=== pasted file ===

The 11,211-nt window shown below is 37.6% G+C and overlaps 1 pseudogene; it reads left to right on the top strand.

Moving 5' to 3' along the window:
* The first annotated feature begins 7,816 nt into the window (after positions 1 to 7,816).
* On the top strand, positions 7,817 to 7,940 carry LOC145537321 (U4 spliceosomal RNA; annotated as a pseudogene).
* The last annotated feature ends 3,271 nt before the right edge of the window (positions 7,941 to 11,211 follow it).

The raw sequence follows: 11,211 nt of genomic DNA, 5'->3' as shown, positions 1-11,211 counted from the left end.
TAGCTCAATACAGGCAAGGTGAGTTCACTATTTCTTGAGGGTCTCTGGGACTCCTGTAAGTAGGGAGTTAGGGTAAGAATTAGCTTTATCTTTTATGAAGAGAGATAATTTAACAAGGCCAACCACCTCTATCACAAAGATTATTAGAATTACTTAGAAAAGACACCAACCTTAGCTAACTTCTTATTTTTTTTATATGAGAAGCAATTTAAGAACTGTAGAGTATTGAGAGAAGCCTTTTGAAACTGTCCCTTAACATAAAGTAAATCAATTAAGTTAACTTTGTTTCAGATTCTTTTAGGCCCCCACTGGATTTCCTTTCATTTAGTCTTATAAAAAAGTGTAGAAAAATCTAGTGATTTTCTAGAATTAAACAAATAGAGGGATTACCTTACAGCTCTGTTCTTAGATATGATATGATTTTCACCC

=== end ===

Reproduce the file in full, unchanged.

The 11,211-nt window shown below is 37.6% G+C and overlaps 1 pseudogene; it reads left to right on the top strand.

Moving 5' to 3' along the window:
* The first annotated feature begins 7,816 nt into the window (after positions 1 to 7,816).
* On the top strand, positions 7,817 to 7,940 carry LOC145537321 (U4 spliceosomal RNA; annotated as a pseudogene).
* The last annotated feature ends 3,271 nt before the right edge of the window (positions 7,941 to 11,211 follow it).

The raw sequence follows: 11,211 nt of genomic DNA, 5'->3' as shown, positions 1-11,211 counted from the left end.
TAGCTCAATACAGGCAAGGTGAGTTCACTATTTCTTGAGGGTCTCTGGGACTCCTGTAAGTAGGGAGTTAGGGTAAGAATTAGCTTTATCTTTTATGAAGAGAGATAATTTAACAAGGCCAACCACCTCTATCACAAAGATTATTAGAATTACTTAGAAAAGACACCAACCTTAGCTAACTTCTTATTTTTTTTATATGAGAAGCAATTTAAGAACTGTAGAGTATTGAGAGAAGCCTTTTGAAACTGTCCCTTAACATAAAGTAAATCAATTAAGTTAACTTTGTTTCAGATTCTTTTAGGCCCCCACTGGATTTCCTTTCATTTAGTCTTATAAAAAAGTGTAGAAAAATCTAGTGATTTTCTAGAATTAAACAAATAGAGGGATTACCTTACAGCTCTGTTCTTAGATATGATATGATTTTCACCC